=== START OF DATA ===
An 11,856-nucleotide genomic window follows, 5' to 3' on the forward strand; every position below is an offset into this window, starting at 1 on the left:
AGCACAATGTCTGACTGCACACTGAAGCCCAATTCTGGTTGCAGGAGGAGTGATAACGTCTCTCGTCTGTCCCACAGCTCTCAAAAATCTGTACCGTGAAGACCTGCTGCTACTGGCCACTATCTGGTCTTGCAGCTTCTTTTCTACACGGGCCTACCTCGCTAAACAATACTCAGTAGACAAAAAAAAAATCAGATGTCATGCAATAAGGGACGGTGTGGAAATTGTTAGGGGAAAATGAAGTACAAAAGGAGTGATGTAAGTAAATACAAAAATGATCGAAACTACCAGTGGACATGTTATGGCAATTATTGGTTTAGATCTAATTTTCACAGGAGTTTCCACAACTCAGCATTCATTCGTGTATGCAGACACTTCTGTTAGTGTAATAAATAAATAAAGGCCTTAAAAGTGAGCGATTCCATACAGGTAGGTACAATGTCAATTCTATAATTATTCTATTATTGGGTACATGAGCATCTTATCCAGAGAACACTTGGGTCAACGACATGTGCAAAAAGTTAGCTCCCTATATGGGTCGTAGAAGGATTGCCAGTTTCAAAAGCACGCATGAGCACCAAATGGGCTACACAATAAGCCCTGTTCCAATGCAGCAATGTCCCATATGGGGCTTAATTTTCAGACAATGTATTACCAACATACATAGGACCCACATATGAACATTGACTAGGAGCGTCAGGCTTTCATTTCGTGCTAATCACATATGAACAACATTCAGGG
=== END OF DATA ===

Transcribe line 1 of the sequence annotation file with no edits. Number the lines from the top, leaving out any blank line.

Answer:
An 11,856-nucleotide genomic window follows, 5' to 3' on the forward strand; every position below is an offset into this window, starting at 1 on the left: